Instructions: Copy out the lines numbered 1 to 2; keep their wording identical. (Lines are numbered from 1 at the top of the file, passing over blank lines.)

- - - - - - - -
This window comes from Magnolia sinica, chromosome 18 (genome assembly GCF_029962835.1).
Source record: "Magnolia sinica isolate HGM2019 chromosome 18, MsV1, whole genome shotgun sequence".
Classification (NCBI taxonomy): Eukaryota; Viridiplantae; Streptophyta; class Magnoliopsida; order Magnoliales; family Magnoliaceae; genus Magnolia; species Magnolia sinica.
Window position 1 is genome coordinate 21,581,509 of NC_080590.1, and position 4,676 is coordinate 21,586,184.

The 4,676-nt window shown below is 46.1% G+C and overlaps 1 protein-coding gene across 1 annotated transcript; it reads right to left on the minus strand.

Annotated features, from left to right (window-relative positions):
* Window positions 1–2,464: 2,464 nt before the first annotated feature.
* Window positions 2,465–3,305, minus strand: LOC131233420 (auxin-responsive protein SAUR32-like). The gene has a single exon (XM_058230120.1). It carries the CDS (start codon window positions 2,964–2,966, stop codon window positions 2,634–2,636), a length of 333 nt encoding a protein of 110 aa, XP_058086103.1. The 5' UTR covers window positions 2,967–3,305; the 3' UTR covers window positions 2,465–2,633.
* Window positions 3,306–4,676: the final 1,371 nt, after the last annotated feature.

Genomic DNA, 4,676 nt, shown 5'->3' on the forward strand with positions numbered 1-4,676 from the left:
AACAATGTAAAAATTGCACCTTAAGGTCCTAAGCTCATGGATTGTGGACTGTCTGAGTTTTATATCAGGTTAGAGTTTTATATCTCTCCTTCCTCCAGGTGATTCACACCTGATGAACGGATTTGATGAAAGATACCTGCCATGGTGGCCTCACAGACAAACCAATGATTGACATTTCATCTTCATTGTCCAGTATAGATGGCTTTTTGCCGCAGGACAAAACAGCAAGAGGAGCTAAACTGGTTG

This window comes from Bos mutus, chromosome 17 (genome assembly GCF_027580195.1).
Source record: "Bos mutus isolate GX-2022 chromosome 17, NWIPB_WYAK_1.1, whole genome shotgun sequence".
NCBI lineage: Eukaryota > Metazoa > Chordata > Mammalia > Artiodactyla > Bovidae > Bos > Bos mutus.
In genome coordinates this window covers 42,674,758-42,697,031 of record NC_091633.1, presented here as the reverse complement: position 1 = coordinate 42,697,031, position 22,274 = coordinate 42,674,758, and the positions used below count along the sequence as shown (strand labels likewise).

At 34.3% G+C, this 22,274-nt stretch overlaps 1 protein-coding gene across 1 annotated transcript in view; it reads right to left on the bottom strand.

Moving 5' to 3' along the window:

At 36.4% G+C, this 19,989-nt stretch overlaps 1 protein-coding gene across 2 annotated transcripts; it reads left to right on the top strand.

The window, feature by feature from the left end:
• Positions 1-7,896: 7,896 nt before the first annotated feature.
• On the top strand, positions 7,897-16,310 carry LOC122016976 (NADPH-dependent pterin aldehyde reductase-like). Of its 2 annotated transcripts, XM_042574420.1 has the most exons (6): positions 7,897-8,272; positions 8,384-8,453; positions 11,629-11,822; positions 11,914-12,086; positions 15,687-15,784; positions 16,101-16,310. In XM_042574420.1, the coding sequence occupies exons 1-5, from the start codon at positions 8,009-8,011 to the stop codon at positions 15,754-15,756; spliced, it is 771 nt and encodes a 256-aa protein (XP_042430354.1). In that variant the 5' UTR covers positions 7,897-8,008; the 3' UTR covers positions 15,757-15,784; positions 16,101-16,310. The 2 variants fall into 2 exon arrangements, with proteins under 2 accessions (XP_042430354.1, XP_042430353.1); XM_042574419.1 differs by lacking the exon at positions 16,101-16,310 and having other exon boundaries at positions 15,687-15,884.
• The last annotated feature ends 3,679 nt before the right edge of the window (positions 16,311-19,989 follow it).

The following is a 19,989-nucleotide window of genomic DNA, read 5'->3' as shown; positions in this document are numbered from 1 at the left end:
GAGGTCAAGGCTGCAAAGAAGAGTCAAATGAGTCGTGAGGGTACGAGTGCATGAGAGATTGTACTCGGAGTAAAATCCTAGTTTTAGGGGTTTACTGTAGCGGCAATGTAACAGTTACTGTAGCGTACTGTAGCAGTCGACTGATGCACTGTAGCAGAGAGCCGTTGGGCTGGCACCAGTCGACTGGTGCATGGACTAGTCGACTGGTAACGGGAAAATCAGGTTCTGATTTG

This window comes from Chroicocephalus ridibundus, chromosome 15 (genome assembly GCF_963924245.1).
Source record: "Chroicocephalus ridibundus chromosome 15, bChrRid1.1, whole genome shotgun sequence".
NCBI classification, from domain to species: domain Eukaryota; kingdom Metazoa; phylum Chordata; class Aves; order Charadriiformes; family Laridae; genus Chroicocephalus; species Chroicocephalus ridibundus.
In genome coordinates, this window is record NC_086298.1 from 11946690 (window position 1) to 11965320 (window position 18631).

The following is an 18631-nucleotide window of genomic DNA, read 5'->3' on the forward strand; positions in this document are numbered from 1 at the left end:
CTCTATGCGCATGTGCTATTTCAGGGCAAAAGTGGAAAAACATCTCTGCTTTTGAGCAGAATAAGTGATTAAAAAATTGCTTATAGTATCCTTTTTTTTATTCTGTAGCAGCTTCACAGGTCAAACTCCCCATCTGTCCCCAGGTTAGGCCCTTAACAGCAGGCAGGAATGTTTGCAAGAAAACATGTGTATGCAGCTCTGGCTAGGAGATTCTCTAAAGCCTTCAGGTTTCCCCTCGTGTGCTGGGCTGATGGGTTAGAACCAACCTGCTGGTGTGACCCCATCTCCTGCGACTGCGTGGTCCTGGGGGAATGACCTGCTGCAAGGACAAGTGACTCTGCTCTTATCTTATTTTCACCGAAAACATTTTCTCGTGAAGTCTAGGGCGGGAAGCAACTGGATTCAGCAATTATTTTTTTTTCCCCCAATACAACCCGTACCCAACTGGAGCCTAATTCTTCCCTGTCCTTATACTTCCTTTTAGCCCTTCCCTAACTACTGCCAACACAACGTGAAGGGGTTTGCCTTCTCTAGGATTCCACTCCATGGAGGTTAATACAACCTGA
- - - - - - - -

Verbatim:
This window comes from Magnolia sinica, chromosome 18 (genome assembly GCF_029962835.1).
Source record: "Magnolia sinica isolate HGM2019 chromosome 18, MsV1, whole genome shotgun sequence".